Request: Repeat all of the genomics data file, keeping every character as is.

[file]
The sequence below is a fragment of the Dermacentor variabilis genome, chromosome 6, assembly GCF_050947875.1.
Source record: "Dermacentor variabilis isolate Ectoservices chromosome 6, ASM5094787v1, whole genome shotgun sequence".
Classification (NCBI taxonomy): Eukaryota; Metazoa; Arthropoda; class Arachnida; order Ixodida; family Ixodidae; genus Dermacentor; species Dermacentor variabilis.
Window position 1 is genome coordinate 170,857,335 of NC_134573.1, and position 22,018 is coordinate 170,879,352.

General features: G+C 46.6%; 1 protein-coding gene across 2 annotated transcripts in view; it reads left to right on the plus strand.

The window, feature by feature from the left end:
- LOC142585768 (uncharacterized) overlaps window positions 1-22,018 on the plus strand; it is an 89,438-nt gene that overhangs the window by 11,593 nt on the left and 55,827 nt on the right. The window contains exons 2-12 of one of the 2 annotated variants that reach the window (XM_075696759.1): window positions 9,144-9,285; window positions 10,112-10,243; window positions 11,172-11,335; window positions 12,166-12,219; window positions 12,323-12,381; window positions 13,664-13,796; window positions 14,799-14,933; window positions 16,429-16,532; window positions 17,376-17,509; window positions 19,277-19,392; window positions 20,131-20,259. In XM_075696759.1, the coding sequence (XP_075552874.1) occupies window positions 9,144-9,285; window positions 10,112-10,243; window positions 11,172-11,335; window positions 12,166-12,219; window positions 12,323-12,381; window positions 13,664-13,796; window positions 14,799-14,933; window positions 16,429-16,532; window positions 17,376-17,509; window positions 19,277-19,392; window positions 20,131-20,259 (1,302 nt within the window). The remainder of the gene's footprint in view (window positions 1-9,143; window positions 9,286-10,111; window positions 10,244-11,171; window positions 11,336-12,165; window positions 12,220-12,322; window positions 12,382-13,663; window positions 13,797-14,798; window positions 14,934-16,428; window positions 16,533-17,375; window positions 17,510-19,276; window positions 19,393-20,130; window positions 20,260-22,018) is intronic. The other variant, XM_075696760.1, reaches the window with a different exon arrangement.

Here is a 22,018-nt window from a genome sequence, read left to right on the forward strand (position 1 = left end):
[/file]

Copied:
The sequence below is a fragment of the Dermacentor variabilis genome, chromosome 6, assembly GCF_050947875.1.
Source record: "Dermacentor variabilis isolate Ectoservices chromosome 6, ASM5094787v1, whole genome shotgun sequence".
Classification (NCBI taxonomy): Eukaryota; Metazoa; Arthropoda; class Arachnida; order Ixodida; family Ixodidae; genus Dermacentor; species Dermacentor variabilis.
Window position 1 is genome coordinate 170,857,335 of NC_134573.1, and position 22,018 is coordinate 170,879,352.

General features: G+C 46.6%; 1 protein-coding gene across 2 annotated transcripts in view; it reads left to right on the plus strand.

The window, feature by feature from the left end:
- LOC142585768 (uncharacterized) overlaps window positions 1-22,018 on the plus strand; it is an 89,438-nt gene that overhangs the window by 11,593 nt on the left and 55,827 nt on the right. The window contains exons 2-12 of one of the 2 annotated variants that reach the window (XM_075696759.1): window positions 9,144-9,285; window positions 10,112-10,243; window positions 11,172-11,335; window positions 12,166-12,219; window positions 12,323-12,381; window positions 13,664-13,796; window positions 14,799-14,933; window positions 16,429-16,532; window positions 17,376-17,509; window positions 19,277-19,392; window positions 20,131-20,259. In XM_075696759.1, the coding sequence (XP_075552874.1) occupies window positions 9,144-9,285; window positions 10,112-10,243; window positions 11,172-11,335; window positions 12,166-12,219; window positions 12,323-12,381; window positions 13,664-13,796; window positions 14,799-14,933; window positions 16,429-16,532; window positions 17,376-17,509; window positions 19,277-19,392; window positions 20,131-20,259 (1,302 nt within the window). The remainder of the gene's footprint in view (window positions 1-9,143; window positions 9,286-10,111; window positions 10,244-11,171; window positions 11,336-12,165; window positions 12,220-12,322; window positions 12,382-13,663; window positions 13,797-14,798; window positions 14,934-16,428; window positions 16,533-17,375; window positions 17,510-19,276; window positions 19,393-20,130; window positions 20,260-22,018) is intronic. The other variant, XM_075696760.1, reaches the window with a different exon arrangement.

Here is a 22,018-nt window from a genome sequence, read left to right on the forward strand (position 1 = left end):